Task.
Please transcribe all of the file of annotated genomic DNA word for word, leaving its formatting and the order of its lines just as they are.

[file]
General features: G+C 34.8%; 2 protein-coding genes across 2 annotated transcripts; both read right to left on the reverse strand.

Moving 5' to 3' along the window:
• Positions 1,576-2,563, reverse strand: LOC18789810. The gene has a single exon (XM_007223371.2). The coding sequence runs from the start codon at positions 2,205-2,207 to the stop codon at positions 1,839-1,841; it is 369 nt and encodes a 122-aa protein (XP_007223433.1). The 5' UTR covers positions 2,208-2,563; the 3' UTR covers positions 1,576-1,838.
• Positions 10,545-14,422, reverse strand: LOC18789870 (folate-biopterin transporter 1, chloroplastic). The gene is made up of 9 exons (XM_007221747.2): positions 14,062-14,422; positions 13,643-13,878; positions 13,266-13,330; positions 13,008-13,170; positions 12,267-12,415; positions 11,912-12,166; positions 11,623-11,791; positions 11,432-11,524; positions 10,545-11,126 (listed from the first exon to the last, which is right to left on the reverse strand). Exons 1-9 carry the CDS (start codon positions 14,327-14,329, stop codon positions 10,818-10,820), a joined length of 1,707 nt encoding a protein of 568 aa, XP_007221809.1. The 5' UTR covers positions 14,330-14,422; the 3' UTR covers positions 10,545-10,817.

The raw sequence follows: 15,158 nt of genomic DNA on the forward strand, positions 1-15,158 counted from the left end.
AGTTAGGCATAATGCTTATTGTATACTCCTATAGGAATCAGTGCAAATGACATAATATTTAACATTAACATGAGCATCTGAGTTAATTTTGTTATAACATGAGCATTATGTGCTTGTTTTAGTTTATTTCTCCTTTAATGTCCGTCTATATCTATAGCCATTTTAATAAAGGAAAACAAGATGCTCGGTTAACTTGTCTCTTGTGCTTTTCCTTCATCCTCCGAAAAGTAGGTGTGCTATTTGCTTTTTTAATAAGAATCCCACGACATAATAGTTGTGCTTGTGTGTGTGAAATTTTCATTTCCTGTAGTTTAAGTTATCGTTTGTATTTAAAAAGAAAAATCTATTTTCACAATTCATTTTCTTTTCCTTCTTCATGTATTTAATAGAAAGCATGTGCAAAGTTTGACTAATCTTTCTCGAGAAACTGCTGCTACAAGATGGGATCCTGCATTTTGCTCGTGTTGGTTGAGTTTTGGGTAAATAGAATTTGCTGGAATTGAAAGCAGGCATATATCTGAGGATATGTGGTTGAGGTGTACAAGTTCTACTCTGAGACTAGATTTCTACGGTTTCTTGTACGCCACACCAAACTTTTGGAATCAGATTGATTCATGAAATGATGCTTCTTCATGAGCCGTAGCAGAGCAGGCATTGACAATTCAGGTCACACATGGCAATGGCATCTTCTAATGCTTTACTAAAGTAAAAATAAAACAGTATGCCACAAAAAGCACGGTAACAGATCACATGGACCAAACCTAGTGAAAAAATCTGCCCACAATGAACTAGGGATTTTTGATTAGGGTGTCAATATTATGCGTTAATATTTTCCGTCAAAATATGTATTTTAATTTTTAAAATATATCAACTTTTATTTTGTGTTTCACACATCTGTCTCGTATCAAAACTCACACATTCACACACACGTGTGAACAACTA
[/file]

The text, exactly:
General features: G+C 34.8%; 2 protein-coding genes across 2 annotated transcripts; both read right to left on the reverse strand.

Moving 5' to 3' along the window:
• Positions 1,576-2,563, reverse strand: LOC18789810. The gene has a single exon (XM_007223371.2). The coding sequence runs from the start codon at positions 2,205-2,207 to the stop codon at positions 1,839-1,841; it is 369 nt and encodes a 122-aa protein (XP_007223433.1). The 5' UTR covers positions 2,208-2,563; the 3' UTR covers positions 1,576-1,838.
• Positions 10,545-14,422, reverse strand: LOC18789870 (folate-biopterin transporter 1, chloroplastic). The gene is made up of 9 exons (XM_007221747.2): positions 14,062-14,422; positions 13,643-13,878; positions 13,266-13,330; positions 13,008-13,170; positions 12,267-12,415; positions 11,912-12,166; positions 11,623-11,791; positions 11,432-11,524; positions 10,545-11,126 (listed from the first exon to the last, which is right to left on the reverse strand). Exons 1-9 carry the CDS (start codon positions 14,327-14,329, stop codon positions 10,818-10,820), a joined length of 1,707 nt encoding a protein of 568 aa, XP_007221809.1. The 5' UTR covers positions 14,330-14,422; the 3' UTR covers positions 10,545-10,817.

The raw sequence follows: 15,158 nt of genomic DNA on the forward strand, positions 1-15,158 counted from the left end.
AGTTAGGCATAATGCTTATTGTATACTCCTATAGGAATCAGTGCAAATGACATAATATTTAACATTAACATGAGCATCTGAGTTAATTTTGTTATAACATGAGCATTATGTGCTTGTTTTAGTTTATTTCTCCTTTAATGTCCGTCTATATCTATAGCCATTTTAATAAAGGAAAACAAGATGCTCGGTTAACTTGTCTCTTGTGCTTTTCCTTCATCCTCCGAAAAGTAGGTGTGCTATTTGCTTTTTTAATAAGAATCCCACGACATAATAGTTGTGCTTGTGTGTGTGAAATTTTCATTTCCTGTAGTTTAAGTTATCGTTTGTATTTAAAAAGAAAAATCTATTTTCACAATTCATTTTCTTTTCCTTCTTCATGTATTTAATAGAAAGCATGTGCAAAGTTTGACTAATCTTTCTCGAGAAACTGCTGCTACAAGATGGGATCCTGCATTTTGCTCGTGTTGGTTGAGTTTTGGGTAAATAGAATTTGCTGGAATTGAAAGCAGGCATATATCTGAGGATATGTGGTTGAGGTGTACAAGTTCTACTCTGAGACTAGATTTCTACGGTTTCTTGTACGCCACACCAAACTTTTGGAATCAGATTGATTCATGAAATGATGCTTCTTCATGAGCCGTAGCAGAGCAGGCATTGACAATTCAGGTCACACATGGCAATGGCATCTTCTAATGCTTTACTAAAGTAAAAATAAAACAGTATGCCACAAAAAGCACGGTAACAGATCACATGGACCAAACCTAGTGAAAAAATCTGCCCACAATGAACTAGGGATTTTTGATTAGGGTGTCAATATTATGCGTTAATATTTTCCGTCAAAATATGTATTTTAATTTTTAAAATATATCAACTTTTATTTTGTGTTTCACACATCTGTCTCGTATCAAAACTCACACATTCACACACACGTGTGAACAACTA